It’s quite common for parents to have unique influence in the lives of their children. Of course, that’s not always apparent while the children are growing up but once they become adults, even a word from a parent can have a significant effect. And the mother-son relationship is no exception to that.
Very often, a quiet word from a mother can have a remarkable impact on their child. It can produce a big change in behavior when all manner of alternatives has failed. And it can turn lukewarm interest or indifference on the part of the child into something approaching enthusiasm. Indeed, it’s not unknown for shrewd judges of human nature to approach a son’s mother in order to get her to persuade the son to do something for them. But if that is the case for even the most obstinate son, how much more effective will a mother’s word be in the case of a perfect son?
And that’s exactly what we find in the relationship between Christ and his mother Mary. Christ is the perfect son and Mary is his mother. And like any mother we can expect Mary to have a big influence on Christ her son. So today when we celebrate the solemnity of Mary the Mother of God, the Church affords us a good opportunity to think about that relationship and to give thanks to God for it. But here it gets a little more complicated because Christ is not just only human as we are, Christ is divine also, he is God: Christ is divine and human. And that is effective in the way Mary influences her son Christ.
But what difference? We have to be careful here. Being divine and human does not make Christ any less human than we are, it does not make Christ any less Mary’s son, and it does not make Mary any less Christ’s mother.
Being human is about being a person who possesses human nature; Christ is a person who possesses human nature, therefore Christ is human. Similarly, being a mother is about giving birth to a person who is human, Mary gave birth to a person who is human, therefore Mary is a mother. What distinguishes Christ from us is that from eternity Christ existed as a divine person while we do not. However, in time, through the Incarnation, Christ became human: so, Christ was a divine person who was human. But a divine person who is human, is a person who is human and as such a full and true human being, one who had a mother and was a son to her.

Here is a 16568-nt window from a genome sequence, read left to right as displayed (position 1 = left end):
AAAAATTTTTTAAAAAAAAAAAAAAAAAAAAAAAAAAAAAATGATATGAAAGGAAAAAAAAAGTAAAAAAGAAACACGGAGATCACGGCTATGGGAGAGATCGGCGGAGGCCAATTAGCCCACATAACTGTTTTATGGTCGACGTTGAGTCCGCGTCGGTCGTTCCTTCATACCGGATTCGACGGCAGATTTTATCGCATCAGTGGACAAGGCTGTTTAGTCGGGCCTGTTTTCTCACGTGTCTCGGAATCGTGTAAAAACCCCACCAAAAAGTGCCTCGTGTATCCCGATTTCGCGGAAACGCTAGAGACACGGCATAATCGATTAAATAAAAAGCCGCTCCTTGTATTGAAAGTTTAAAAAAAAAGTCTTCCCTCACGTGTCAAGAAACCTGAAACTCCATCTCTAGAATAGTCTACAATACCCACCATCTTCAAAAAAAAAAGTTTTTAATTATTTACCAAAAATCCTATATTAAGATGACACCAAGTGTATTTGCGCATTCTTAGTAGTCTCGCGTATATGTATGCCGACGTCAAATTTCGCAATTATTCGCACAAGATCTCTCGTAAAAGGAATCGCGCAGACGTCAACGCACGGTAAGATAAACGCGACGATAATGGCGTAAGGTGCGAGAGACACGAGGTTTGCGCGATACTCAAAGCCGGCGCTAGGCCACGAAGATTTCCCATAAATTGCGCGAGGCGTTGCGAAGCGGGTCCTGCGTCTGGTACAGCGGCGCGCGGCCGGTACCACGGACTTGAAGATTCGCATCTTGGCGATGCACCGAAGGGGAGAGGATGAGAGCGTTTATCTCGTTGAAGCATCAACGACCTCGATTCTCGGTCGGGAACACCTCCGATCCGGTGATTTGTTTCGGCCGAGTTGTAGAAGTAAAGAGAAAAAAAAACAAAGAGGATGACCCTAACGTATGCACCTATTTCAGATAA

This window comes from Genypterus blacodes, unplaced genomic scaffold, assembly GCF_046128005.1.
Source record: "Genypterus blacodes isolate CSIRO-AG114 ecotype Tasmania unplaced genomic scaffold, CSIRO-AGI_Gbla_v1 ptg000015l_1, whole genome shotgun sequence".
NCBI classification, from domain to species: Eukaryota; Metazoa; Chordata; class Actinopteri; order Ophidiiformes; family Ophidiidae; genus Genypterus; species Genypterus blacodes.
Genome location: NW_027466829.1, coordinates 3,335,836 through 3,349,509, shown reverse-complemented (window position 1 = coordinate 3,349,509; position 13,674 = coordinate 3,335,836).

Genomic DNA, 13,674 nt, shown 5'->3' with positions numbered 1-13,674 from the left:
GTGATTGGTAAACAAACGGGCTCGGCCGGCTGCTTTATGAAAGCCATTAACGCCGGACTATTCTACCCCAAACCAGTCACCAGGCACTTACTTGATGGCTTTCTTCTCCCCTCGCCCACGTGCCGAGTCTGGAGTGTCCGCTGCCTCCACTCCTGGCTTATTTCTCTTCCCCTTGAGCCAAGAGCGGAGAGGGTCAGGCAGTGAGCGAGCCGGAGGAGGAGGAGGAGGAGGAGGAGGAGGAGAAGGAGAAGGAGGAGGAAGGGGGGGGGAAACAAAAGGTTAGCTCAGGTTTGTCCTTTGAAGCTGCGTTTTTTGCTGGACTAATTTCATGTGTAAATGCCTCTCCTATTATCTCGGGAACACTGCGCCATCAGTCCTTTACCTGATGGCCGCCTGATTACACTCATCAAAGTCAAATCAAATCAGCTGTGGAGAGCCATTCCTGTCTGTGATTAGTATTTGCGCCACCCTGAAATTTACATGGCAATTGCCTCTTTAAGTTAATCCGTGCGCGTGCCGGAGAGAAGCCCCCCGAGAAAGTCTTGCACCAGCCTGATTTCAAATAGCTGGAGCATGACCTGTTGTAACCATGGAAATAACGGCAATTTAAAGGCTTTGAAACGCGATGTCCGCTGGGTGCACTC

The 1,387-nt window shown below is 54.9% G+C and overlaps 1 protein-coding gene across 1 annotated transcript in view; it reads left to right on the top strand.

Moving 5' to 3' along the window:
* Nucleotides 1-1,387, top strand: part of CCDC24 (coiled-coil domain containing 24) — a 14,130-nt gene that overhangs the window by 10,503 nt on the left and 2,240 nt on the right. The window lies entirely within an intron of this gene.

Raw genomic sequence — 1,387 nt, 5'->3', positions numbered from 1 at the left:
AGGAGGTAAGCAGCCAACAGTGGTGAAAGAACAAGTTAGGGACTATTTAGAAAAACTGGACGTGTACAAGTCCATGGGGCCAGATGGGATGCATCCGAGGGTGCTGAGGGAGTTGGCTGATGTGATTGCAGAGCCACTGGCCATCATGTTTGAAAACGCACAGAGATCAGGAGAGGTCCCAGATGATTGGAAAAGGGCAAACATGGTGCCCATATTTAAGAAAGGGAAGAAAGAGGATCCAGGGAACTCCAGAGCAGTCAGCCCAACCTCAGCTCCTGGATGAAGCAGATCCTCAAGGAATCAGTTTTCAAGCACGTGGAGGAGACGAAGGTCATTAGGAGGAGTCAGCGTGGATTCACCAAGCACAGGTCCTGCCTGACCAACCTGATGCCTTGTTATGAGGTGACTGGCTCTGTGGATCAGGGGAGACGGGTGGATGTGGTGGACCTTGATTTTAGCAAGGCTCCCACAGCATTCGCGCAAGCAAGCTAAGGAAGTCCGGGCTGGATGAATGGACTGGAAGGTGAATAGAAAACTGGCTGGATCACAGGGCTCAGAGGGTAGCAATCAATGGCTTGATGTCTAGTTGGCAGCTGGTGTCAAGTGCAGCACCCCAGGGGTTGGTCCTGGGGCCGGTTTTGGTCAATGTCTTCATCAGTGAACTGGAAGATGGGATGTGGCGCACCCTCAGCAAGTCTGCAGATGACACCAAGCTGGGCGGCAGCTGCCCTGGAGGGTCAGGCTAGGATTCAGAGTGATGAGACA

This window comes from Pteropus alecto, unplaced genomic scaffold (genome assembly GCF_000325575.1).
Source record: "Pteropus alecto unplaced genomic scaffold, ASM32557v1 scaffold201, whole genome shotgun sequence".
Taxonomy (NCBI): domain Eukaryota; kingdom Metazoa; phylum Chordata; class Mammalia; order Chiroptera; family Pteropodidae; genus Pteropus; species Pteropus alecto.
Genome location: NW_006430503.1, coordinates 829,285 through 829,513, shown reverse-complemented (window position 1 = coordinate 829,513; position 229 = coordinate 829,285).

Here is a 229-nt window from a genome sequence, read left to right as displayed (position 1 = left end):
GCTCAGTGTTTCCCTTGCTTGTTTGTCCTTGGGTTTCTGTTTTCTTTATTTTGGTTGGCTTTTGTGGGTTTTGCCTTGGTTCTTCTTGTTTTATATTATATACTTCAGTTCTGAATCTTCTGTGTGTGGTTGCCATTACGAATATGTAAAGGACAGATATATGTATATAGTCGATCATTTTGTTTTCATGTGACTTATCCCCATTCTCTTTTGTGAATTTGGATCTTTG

So how does Christ’s being divine and human make a difference in the way Mary influences her son? Well, when a mother tries to influence her son, it is quite likely that the son does not know how things will work out. Indeed, perhaps he does not even care how things will work out. And regardless of whether he cares or not, it is quite likely he can be persuaded to act one way or another. But that does not work in Christ’s case. Christ, as we saw, is divine and human. Christ is God and as such he cannot lack any knowledge and must know how things will work out.
However, God knows all, and God also governs creation providentially and there are no gaps in that destiny. So, we cannot say that God does not care how some things will turn out or is open to persuasion, pleading or any other such thing that we can think about. And thus, it is for God, so it is also for Christ.
But if that’s the case, what role is left for Mary to influence Christ her son? Not much it seems. Thankfully that is not the end of the story. In his wisdom God does bring some things about through our intercession. It’s not that he leaves a gap in his wisdom for us to have our free will. Rather we come to desire what God wants in particular situations, we ask for it and God brings it about.
However, for most of us what God brings about through our intercession is quite small, because we do not play a crucial role in salvation history. Mary on the other hand does play a crucial role in salvation history and so God in his providence does bring about many things through Mary’s intercession.
Hence a prayer offered to God through the intercession of his mother Mary stands a much better chance of being answered than one which is not offered through the intercession of Mary. And that is the way Mary can influence her son, just as we would expect a mother to be able to do.